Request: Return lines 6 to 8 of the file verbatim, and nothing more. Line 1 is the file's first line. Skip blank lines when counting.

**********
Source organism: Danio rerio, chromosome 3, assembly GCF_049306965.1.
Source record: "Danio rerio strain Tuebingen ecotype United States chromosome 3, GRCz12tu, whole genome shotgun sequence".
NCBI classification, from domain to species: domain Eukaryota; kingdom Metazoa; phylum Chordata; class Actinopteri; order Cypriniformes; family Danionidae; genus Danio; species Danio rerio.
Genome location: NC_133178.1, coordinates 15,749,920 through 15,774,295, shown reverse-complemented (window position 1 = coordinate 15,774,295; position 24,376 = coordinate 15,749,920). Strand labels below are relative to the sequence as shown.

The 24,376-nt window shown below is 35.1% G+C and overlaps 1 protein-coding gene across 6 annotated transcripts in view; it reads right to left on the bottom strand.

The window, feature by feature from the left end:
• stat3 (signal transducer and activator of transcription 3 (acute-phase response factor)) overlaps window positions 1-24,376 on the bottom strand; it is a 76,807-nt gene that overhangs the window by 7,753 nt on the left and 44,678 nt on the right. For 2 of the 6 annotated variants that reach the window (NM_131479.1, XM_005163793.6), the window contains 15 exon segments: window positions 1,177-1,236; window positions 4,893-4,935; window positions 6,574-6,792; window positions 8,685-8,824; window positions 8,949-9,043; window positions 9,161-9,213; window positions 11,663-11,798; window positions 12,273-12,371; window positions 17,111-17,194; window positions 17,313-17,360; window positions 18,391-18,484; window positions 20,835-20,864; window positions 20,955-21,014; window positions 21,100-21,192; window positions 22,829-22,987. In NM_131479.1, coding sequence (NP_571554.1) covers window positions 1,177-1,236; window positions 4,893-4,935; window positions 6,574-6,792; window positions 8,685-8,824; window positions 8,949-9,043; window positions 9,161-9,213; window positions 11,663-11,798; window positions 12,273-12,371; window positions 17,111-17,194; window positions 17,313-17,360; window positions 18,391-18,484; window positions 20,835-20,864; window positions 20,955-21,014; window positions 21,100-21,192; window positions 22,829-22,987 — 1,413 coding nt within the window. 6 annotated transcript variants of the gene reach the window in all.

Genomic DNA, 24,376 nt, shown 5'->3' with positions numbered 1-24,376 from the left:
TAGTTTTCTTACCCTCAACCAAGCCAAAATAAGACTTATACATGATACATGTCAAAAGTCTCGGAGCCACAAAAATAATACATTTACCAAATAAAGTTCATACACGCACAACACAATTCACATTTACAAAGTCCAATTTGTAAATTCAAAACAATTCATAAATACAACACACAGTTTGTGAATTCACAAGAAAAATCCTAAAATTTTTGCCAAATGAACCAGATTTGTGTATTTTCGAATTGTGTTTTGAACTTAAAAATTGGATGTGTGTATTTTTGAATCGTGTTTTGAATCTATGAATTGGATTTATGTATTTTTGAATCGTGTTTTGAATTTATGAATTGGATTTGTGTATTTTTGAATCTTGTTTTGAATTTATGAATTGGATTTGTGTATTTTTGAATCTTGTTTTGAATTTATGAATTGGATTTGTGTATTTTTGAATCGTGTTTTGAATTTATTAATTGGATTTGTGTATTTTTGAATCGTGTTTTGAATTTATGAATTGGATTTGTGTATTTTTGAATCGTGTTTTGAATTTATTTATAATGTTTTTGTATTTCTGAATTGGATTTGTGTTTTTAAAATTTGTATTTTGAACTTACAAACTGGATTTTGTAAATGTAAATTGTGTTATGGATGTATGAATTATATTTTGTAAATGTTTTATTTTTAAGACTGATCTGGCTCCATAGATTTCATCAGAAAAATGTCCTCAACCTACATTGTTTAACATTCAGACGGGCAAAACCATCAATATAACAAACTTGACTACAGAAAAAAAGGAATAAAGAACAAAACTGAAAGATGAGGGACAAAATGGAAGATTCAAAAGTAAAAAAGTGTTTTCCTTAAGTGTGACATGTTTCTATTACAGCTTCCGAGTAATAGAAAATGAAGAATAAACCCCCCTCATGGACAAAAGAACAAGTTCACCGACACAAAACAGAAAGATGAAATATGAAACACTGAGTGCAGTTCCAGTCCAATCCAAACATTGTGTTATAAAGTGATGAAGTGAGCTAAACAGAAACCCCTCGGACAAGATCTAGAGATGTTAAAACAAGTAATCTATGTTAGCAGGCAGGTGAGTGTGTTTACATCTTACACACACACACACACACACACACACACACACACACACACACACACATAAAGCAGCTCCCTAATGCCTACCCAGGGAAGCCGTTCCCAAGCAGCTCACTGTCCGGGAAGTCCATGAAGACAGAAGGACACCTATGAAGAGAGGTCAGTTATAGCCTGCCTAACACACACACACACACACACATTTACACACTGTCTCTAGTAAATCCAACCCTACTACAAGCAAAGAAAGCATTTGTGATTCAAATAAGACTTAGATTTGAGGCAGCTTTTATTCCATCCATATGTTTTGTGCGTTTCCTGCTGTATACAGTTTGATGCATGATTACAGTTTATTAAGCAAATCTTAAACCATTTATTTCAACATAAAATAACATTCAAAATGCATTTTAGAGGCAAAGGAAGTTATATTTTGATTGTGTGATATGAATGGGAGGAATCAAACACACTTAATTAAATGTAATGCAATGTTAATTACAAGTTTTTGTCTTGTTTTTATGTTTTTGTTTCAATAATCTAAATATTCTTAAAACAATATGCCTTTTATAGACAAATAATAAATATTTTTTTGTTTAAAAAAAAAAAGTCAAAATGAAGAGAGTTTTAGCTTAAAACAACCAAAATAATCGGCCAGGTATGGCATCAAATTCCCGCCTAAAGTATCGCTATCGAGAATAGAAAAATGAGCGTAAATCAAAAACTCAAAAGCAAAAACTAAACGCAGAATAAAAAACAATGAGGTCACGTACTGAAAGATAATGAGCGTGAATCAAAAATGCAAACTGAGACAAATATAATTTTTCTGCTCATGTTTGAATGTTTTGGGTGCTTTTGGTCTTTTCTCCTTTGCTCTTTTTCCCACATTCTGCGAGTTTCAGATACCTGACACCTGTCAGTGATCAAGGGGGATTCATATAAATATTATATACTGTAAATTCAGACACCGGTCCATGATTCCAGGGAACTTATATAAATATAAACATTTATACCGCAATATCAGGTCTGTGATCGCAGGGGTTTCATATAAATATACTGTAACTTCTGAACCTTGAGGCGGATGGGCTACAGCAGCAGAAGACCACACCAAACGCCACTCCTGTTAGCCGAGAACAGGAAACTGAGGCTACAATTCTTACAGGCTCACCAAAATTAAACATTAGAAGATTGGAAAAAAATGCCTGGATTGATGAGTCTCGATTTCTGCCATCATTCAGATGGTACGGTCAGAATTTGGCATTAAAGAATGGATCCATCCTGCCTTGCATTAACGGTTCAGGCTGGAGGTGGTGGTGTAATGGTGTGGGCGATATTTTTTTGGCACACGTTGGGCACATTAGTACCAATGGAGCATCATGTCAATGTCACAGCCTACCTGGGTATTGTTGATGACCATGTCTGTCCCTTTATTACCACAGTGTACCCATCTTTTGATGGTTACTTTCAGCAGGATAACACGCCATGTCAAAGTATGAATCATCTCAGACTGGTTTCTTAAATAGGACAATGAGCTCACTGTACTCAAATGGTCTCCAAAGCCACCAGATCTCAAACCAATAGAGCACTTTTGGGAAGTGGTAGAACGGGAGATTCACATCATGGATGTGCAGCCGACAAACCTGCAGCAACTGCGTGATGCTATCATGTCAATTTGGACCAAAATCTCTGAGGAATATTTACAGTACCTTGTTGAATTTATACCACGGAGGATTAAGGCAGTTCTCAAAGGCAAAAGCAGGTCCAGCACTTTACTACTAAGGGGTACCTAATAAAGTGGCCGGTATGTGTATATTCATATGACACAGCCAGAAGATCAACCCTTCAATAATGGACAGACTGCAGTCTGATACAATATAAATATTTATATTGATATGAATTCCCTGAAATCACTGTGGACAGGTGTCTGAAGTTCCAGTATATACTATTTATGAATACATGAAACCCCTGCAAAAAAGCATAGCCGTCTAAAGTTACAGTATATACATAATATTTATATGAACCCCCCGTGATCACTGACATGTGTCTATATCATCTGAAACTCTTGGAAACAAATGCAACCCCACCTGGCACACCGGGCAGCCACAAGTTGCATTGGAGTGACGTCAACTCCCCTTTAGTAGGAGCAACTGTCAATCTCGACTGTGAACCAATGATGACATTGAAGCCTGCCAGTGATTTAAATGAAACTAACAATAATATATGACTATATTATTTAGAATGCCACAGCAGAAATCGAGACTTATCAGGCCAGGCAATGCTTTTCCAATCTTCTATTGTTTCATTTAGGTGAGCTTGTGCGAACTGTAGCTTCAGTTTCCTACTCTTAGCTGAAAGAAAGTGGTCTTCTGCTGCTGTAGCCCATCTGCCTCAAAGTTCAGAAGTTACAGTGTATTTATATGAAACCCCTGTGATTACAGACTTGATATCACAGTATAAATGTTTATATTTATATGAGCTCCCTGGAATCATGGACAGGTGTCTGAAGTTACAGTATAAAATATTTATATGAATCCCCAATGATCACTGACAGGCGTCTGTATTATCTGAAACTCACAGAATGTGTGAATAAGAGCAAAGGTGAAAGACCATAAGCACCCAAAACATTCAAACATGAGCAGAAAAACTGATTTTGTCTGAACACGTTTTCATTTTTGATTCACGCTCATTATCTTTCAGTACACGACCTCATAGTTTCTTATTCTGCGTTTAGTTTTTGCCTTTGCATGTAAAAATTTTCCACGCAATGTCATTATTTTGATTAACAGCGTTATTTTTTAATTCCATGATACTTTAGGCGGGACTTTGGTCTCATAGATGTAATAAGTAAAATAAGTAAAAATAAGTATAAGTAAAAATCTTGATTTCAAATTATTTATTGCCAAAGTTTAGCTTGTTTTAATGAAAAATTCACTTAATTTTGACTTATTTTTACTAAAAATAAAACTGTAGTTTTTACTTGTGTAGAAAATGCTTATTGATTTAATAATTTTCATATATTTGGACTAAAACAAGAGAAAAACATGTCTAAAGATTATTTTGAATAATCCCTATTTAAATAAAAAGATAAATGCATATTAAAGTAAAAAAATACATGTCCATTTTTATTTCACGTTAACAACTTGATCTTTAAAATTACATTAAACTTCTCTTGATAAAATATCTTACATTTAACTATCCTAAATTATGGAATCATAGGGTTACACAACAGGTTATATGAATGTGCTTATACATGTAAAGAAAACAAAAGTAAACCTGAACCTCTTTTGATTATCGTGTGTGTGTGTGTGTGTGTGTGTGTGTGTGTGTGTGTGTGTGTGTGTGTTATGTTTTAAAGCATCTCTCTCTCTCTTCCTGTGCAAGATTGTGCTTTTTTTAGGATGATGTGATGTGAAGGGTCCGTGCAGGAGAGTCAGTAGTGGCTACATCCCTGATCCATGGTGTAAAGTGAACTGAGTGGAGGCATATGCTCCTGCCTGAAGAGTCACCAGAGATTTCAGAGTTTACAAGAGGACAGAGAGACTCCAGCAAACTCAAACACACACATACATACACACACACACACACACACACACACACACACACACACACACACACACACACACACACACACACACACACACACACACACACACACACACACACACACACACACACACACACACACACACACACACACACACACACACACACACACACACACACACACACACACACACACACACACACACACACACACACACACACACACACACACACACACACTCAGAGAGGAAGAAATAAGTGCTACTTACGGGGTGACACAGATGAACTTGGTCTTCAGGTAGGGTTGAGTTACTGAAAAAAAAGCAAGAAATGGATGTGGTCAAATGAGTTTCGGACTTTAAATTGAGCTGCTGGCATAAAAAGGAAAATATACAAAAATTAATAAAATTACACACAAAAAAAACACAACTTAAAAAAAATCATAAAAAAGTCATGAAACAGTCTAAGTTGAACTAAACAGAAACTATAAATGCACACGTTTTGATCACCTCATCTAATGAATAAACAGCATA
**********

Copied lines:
The window, feature by feature from the left end:
• stat3 (signal transducer and activator of transcription 3 (acute-phase response factor)) overlaps window positions 1-24,376 on the bottom strand; it is a 76,807-nt gene that overhangs the window by 7,753 nt on the left and 44,678 nt on the right. For 2 of the 6 annotated variants that reach the window (NM_131479.1, XM_005163793.6), the window contains 15 exon segments: window positions 1,177-1,236; window positions 4,893-4,935; window positions 6,574-6,792; window positions 8,685-8,824; window positions 8,949-9,043; window positions 9,161-9,213; window positions 11,663-11,798; window positions 12,273-12,371; window positions 17,111-17,194; window positions 17,313-17,360; window positions 18,391-18,484; window positions 20,835-20,864; window positions 20,955-21,014; window positions 21,100-21,192; window positions 22,829-22,987. In NM_131479.1, coding sequence (NP_571554.1) covers window positions 1,177-1,236; window positions 4,893-4,935; window positions 6,574-6,792; window positions 8,685-8,824; window positions 8,949-9,043; window positions 9,161-9,213; window positions 11,663-11,798; window positions 12,273-12,371; window positions 17,111-17,194; window positions 17,313-17,360; window positions 18,391-18,484; window positions 20,835-20,864; window positions 20,955-21,014; window positions 21,100-21,192; window positions 22,829-22,987 — 1,413 coding nt within the window. 6 annotated transcript variants of the gene reach the window in all.

Genomic DNA, 24,376 nt, shown 5'->3' with positions numbered 1-24,376 from the left: